Flavoured tobacco officially off store shelves
Debra Clark, CTV Edmonton
Published Sunday, May 31, 2015 11:52AM MDT
Last Updated Monday, June 1, 2015 5:15PM MDT
June 1, marks the first day smokers in Alberta won’t be able to find flavoured tobacco products in stores.
The provincial government ban on the sale of flavoured tobacco took effect Monday. Exceptions to the ban are pipe tobacco and cigars that cost more than $4 each - and weigh five grams or more.
Also, effective June 1, government officials stated cigarettes, bidis (thin, hand-rolled cigarettes), blunt wraps, and certain cigars are now required to be sold in, what they describe as, minimum package sizes.
Health Minister Sarah Hoffman announced yesterday that menthol flavoured tobacco will also be included in the ban starting this fall.
The government claims the move is an effort to protect young people from starting smoking and help prevent cancer.
“Statistics show that more than half of Alberta’s youth tobacco users are using flavoured tobacco. Statistics also show that of youth who are smoking today, more than a third of them are smoking menthol…and that is why our cabinet has decided to remove the exemption on menthol,” Hoffman pointed out in a news conference.
“I think we can all agree that we don’t want young people to start using tobacco. And we need to take a measured fair approach on this issue,” she stated.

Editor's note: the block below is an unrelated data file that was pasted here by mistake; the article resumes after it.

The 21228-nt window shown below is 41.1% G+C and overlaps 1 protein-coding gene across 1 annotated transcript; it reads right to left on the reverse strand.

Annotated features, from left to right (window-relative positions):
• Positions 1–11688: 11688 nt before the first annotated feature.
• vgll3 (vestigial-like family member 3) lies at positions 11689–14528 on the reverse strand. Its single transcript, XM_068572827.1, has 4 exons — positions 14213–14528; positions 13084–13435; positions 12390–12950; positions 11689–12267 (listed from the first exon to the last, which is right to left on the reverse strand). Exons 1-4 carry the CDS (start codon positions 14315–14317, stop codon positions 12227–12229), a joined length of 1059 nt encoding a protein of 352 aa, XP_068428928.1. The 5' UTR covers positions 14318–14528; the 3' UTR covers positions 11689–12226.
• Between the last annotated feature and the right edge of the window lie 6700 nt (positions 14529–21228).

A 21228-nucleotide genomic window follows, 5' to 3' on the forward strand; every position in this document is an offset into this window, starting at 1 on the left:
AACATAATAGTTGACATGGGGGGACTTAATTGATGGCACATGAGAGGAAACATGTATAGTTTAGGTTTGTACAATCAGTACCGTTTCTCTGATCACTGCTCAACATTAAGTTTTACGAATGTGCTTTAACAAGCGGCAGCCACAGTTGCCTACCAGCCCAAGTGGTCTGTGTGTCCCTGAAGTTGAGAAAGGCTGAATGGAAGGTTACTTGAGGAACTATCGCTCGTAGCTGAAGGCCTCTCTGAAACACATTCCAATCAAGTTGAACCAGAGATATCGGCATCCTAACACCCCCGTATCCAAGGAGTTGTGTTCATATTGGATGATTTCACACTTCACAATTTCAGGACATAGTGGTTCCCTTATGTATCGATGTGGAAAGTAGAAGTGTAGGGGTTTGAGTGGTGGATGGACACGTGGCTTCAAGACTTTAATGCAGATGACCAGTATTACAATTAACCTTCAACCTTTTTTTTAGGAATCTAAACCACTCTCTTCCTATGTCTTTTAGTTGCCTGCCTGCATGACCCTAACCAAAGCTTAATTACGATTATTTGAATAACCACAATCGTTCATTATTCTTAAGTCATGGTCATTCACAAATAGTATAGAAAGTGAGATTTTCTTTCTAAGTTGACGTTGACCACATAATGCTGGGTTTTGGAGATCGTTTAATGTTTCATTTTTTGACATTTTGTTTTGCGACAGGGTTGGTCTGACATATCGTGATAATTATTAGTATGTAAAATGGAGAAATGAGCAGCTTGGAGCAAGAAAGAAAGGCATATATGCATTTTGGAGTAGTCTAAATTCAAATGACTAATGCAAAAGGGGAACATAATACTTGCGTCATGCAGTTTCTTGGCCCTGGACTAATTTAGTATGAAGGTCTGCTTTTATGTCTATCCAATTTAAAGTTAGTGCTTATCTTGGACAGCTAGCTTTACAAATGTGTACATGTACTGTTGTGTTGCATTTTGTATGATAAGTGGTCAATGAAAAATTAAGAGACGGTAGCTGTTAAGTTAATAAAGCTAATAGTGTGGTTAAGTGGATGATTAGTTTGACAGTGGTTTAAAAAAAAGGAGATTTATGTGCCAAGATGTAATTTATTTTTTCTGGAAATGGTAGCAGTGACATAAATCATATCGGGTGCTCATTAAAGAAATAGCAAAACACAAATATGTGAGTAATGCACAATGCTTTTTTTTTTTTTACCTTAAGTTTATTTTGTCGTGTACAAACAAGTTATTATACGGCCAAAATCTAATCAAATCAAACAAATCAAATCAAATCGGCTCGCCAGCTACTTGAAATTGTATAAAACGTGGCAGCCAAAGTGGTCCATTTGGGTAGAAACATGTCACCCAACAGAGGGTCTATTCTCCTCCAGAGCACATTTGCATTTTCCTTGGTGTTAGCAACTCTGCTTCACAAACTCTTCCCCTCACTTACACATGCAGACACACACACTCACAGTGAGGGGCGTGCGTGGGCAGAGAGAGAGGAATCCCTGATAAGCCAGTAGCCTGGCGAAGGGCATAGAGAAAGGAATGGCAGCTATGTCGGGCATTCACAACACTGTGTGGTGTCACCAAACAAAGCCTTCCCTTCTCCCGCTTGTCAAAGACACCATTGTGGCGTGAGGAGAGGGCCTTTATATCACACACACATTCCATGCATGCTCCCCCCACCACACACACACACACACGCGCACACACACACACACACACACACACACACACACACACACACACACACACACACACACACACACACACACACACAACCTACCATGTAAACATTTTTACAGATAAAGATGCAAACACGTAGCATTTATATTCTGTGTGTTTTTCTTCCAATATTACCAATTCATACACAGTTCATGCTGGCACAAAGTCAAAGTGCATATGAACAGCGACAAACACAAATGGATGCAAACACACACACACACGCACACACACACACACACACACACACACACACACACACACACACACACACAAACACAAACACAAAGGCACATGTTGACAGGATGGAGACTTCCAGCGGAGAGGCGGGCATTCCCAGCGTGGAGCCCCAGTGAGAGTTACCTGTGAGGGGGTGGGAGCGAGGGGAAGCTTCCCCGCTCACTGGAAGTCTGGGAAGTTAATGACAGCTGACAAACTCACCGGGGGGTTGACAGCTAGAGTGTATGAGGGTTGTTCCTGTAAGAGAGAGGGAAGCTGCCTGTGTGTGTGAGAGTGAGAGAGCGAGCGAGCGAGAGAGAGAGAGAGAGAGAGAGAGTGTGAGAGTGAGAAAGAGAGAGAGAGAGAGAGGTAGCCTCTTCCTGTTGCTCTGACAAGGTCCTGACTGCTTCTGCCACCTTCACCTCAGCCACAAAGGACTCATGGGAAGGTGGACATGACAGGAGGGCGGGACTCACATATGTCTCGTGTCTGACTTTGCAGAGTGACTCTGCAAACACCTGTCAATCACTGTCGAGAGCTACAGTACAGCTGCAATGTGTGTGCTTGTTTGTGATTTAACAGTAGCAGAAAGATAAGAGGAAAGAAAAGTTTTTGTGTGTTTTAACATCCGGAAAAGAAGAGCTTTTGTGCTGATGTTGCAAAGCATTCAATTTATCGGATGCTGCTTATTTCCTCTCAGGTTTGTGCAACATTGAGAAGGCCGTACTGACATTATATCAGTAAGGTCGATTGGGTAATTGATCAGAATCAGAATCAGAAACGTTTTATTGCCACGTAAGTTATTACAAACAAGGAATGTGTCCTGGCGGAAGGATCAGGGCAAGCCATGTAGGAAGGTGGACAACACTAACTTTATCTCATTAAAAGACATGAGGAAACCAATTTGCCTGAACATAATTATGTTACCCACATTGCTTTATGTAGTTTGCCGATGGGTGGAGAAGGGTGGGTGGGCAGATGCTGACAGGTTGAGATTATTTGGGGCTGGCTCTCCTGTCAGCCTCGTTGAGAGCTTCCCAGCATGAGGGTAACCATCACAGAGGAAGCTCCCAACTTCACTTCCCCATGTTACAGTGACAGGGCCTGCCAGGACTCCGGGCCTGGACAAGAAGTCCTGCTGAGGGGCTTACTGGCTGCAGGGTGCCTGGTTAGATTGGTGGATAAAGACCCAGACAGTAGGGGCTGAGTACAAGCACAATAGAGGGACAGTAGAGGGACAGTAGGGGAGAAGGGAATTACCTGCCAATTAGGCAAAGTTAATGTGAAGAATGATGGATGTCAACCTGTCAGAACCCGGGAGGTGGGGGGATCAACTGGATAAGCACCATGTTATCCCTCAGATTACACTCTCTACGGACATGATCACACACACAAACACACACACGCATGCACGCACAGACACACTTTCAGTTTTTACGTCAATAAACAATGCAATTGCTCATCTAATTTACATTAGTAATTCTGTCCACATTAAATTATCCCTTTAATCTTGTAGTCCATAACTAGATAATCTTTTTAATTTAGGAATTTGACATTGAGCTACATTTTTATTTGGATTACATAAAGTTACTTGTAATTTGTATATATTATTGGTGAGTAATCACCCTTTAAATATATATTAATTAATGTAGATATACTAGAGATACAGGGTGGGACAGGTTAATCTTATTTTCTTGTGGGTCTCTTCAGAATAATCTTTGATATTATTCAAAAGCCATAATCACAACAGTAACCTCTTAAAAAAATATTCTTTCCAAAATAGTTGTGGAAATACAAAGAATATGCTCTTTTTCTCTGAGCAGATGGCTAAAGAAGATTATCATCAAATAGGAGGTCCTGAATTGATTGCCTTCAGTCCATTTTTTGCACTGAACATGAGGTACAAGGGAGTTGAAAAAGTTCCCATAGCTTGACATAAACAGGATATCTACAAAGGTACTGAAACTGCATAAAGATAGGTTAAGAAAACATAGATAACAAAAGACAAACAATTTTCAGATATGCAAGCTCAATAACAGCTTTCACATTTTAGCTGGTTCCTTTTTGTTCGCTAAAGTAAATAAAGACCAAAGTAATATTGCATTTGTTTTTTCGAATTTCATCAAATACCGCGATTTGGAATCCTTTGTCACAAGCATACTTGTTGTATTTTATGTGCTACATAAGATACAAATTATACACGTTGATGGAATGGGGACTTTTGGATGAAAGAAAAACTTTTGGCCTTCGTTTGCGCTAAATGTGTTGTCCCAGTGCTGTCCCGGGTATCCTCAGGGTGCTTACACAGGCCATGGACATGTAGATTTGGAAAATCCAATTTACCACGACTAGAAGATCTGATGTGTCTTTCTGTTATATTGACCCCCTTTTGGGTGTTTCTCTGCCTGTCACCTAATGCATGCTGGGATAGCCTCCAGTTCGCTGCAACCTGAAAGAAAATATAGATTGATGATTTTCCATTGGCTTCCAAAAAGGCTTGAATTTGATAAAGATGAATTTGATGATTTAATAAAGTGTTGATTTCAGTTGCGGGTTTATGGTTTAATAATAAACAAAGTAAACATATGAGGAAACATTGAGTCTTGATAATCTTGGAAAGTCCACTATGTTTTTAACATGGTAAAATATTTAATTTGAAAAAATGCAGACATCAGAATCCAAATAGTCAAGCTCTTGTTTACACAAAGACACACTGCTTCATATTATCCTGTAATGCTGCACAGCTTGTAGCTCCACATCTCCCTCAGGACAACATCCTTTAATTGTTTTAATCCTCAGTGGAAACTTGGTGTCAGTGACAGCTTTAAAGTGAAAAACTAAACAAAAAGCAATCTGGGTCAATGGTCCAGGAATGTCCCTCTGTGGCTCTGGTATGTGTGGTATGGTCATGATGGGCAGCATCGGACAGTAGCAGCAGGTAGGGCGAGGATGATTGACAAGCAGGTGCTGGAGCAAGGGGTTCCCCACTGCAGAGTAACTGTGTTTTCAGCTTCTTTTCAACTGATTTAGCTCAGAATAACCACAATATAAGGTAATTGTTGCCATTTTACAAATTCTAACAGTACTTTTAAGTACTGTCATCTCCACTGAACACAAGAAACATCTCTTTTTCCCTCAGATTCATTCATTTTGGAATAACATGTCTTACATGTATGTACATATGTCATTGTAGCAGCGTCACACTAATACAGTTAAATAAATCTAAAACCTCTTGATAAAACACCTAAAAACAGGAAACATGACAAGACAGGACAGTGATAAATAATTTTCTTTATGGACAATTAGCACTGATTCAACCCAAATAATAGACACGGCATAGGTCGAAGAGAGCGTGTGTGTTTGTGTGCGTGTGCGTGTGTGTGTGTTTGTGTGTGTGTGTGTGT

The ban on menthol will come into place after September 30, 2015. Hoffman said consultation with retailers prompted the delay so they can sell off their remaining stock.
Andrew Klukas, President of the Western Convenience Stores Association, said small business owners were not consulted. “This unilateral approach to decision making does not bode well for businesses across Alberta,” he said in a statement.
"All we wanted was a chance to speak to this government about the impact of their decision - on our stores and on community safety through the rise of illegal cigarettes. We were denied that chance," Klukas went on to say.
Hoffman said an underground market isn’t something she’s particularly concerned about. “I personally think Albertans in general follow the law and if something is illegal for purchase I think that they will probably respect that,” she explained.
Nova Scotia recently implemented a similar ban. That prompted Imperial Tobacco Canada to launch a legal challenge against the province saying the government had stepped beyond its legislative authority. The Alberta Health Minister said her government has consulted with legal counsel and is not concerned a similar lawsuit will be launched.
In a statement, Angeline Webb with the Canadian Cancer Society said menthol cigarettes are starter products that make it easier for youth to get hooked on tobacco. “[We applaud] the Government of Alberta for being a leader on this issue and taking this bold step that will help better protect our youth from the harmful health consequences of tobacco use,” she stated.
According to the government, each year tobacco use is linked to about 3,000 deaths in Alberta.
The announcement on May 31 coincided with World No Tobacco Day.